U.S. DOJ accuses Google of dragging its feet in antitrust trial

FILE PHOTO: The brand logo of Alphabet Inc's Google is seen outside its office in Beijing, China August 8, 2018. Picture taken with a fisheye lens. REUTERS/Thomas Peter

WASHINGTON (Reuters) - The U.S. Department of Justice accused Google of dragging its feet in providing documents in preparation for a trial on allegations that it broke antitrust law while the search and advertising giant said the government was being unreasonable.

In a joint filing late Thursday, the Justice Department said that Alphabet’s Google had balked at some search terms that the government wanted it to use to locate relevant documents. The Justice Department estimated the request to Google would produce 4.85 million documents.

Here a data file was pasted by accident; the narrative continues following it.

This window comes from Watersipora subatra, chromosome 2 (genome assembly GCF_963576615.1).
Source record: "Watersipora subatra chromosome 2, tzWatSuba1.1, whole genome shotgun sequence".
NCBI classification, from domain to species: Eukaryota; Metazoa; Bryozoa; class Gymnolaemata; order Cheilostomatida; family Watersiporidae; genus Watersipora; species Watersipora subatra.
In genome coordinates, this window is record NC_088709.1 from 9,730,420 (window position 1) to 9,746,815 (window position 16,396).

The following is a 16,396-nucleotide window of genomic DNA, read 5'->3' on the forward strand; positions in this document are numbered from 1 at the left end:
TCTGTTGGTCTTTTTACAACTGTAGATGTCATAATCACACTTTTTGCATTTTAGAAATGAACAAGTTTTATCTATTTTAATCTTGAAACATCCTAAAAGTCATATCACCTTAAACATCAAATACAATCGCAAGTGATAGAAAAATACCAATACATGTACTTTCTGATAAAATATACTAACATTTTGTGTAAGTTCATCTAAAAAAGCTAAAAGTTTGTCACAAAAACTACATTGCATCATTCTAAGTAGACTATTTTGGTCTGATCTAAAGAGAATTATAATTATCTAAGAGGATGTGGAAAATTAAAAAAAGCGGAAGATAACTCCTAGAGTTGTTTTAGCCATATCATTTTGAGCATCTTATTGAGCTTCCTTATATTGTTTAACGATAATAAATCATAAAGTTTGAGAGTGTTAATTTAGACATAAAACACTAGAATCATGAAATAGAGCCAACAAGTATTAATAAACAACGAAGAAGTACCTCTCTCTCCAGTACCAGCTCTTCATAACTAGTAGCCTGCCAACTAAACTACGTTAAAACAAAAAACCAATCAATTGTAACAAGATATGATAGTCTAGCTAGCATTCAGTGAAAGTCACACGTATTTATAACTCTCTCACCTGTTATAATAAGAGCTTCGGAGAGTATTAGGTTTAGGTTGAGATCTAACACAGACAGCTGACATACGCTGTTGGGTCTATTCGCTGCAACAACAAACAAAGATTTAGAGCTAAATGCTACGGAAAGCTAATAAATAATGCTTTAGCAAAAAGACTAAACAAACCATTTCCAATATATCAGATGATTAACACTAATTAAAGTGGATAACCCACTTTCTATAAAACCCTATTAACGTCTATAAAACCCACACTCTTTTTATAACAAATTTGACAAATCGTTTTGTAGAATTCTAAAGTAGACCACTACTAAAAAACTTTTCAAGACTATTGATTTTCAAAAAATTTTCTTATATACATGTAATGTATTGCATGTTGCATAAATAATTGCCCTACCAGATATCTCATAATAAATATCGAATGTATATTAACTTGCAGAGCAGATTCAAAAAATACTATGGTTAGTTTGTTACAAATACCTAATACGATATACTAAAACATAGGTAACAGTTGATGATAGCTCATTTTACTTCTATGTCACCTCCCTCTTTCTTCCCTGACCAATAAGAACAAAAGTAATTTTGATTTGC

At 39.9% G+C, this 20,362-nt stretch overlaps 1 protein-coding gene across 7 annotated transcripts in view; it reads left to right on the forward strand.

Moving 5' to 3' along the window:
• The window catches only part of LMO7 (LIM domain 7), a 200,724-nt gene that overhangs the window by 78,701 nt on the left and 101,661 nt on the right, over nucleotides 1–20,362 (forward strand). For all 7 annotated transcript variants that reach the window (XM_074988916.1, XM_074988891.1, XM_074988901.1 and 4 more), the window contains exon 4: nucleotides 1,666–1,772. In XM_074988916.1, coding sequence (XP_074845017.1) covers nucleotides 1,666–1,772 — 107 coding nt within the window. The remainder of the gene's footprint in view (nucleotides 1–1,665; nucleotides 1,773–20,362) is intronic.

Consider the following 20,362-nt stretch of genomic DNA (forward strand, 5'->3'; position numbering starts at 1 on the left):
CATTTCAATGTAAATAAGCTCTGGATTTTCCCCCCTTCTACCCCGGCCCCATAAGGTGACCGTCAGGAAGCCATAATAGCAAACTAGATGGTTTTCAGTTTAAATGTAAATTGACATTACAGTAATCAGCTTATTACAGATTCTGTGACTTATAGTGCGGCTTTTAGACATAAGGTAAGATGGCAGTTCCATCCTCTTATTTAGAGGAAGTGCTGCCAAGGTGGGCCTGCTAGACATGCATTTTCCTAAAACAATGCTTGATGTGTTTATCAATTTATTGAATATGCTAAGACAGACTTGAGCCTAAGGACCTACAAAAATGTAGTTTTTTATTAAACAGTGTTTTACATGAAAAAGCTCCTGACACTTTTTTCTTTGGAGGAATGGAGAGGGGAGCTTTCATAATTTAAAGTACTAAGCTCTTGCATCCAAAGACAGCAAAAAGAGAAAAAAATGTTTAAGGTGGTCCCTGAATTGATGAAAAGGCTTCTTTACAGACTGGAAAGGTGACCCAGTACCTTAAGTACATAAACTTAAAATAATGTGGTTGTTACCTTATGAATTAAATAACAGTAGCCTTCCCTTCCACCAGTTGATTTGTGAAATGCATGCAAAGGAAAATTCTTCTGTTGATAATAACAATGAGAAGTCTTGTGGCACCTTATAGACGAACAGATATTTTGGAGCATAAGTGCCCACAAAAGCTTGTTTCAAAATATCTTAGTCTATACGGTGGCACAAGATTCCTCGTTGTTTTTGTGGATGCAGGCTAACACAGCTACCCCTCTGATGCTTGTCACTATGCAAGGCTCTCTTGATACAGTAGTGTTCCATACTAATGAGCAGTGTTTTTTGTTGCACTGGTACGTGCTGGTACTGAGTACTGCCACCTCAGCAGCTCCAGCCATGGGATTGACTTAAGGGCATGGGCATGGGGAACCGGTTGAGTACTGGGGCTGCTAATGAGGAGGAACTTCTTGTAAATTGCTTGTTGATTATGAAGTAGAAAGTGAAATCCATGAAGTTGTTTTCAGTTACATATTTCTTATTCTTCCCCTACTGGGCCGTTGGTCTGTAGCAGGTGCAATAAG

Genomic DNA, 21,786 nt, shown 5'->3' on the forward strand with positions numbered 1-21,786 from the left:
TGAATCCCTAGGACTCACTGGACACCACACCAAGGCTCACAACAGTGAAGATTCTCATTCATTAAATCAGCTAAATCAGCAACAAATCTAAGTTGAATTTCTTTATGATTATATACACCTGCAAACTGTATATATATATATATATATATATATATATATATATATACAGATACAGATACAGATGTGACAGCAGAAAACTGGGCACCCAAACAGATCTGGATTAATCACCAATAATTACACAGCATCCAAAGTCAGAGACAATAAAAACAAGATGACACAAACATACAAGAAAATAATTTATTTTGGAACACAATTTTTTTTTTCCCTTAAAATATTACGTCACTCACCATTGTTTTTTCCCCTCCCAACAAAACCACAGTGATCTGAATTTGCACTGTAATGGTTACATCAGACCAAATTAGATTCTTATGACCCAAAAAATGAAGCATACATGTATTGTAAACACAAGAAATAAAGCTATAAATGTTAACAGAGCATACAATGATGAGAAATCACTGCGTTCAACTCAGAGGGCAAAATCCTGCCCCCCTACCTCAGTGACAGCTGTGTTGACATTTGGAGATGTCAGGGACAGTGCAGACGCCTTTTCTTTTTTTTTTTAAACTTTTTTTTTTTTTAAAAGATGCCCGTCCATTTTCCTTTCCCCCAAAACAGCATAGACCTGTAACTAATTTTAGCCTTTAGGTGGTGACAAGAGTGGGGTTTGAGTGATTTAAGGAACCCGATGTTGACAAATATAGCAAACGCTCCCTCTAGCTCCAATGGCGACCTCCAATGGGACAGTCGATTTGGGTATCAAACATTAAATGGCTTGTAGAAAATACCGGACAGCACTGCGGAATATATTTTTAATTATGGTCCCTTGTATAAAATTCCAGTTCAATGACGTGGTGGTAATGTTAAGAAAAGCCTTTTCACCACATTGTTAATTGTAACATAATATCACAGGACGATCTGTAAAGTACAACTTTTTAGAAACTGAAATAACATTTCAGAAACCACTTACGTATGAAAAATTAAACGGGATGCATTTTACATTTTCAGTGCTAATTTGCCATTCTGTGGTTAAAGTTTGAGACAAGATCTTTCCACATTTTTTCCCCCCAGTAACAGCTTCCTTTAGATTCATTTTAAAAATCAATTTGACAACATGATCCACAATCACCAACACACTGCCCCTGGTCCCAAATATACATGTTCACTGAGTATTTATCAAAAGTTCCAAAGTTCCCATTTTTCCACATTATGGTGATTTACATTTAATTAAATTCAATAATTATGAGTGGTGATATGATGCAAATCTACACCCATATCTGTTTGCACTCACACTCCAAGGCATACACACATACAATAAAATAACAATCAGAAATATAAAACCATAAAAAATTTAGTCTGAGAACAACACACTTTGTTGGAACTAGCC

It also said that Google had refused to agree to dozens of additional “custodians,” essentially people whose emails and other documents would be searched as part of pre-trial document production.

Google, for its part, said that they had reviewed more than 12 million documents for the government’s case, and expressed concern at the growing number of custodians whose documents were sought.

“The DOJ Plaintiffs’ proposal is unreasonable and not proportional to the needs of this case,” Google said in the filing.

The cases under discussion are the federal government and one of the state lawsuits against Google. Those actions are two of the five antitrust lawsuits filed against Big Tech last year.

Reporting by Diane Bartz; Editing by Marguerita Choy